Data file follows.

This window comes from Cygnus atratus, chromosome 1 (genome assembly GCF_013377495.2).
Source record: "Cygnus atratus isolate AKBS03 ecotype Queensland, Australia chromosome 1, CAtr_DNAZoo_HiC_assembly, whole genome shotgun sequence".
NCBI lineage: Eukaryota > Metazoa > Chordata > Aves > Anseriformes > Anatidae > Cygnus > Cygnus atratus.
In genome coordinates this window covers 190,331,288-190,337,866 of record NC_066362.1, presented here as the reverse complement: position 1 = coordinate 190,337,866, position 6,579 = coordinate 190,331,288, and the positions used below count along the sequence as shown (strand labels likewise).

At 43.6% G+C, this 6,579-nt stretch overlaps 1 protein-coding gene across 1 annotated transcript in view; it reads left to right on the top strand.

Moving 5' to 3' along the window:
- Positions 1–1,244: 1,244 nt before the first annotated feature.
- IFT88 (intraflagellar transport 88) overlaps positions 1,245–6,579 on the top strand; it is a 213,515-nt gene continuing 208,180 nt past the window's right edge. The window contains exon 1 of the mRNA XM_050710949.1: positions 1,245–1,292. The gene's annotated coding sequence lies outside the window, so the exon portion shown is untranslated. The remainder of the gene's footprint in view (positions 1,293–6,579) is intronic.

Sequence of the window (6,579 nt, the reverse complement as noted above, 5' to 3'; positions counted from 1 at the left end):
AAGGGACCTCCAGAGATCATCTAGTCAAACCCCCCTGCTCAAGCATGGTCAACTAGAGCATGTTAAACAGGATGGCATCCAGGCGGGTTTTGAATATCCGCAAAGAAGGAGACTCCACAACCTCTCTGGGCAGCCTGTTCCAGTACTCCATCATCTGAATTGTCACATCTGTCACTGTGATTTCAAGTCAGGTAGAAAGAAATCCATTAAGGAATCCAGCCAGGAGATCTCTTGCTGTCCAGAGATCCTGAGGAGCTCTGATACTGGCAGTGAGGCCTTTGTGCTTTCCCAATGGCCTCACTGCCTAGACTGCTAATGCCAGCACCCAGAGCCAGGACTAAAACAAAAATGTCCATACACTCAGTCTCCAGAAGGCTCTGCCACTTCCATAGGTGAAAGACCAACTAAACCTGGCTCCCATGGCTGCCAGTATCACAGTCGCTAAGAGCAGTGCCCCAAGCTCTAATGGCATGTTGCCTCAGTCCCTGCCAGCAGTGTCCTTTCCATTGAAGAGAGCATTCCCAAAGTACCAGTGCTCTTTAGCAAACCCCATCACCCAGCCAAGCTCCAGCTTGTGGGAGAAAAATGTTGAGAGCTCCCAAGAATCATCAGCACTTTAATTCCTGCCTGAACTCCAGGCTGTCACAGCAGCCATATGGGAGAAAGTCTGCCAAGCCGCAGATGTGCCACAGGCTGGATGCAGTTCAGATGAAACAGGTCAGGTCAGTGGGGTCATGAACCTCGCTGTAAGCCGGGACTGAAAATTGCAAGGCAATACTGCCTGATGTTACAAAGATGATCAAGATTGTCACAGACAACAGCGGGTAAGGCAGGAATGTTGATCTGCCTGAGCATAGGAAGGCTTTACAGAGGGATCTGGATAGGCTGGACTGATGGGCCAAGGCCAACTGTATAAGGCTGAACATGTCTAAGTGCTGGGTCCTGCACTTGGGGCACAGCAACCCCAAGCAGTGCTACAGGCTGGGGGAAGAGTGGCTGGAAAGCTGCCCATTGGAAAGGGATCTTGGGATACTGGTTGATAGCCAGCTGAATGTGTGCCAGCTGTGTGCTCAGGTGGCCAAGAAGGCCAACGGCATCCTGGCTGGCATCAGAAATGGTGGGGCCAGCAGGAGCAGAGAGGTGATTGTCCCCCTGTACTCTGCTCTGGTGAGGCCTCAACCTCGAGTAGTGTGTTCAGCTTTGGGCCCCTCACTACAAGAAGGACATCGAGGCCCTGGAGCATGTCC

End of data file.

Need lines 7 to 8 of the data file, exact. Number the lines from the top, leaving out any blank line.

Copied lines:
- Positions 1–1,244: 1,244 nt before the first annotated feature.
- IFT88 (intraflagellar transport 88) overlaps positions 1,245–6,579 on the top strand; it is a 213,515-nt gene continuing 208,180 nt past the window's right edge. The window contains exon 1 of the mRNA XM_050710949.1: positions 1,245–1,292. The gene's annotated coding sequence lies outside the window, so the exon portion shown is untranslated. The remainder of the gene's footprint in view (positions 1,293–6,579) is intronic.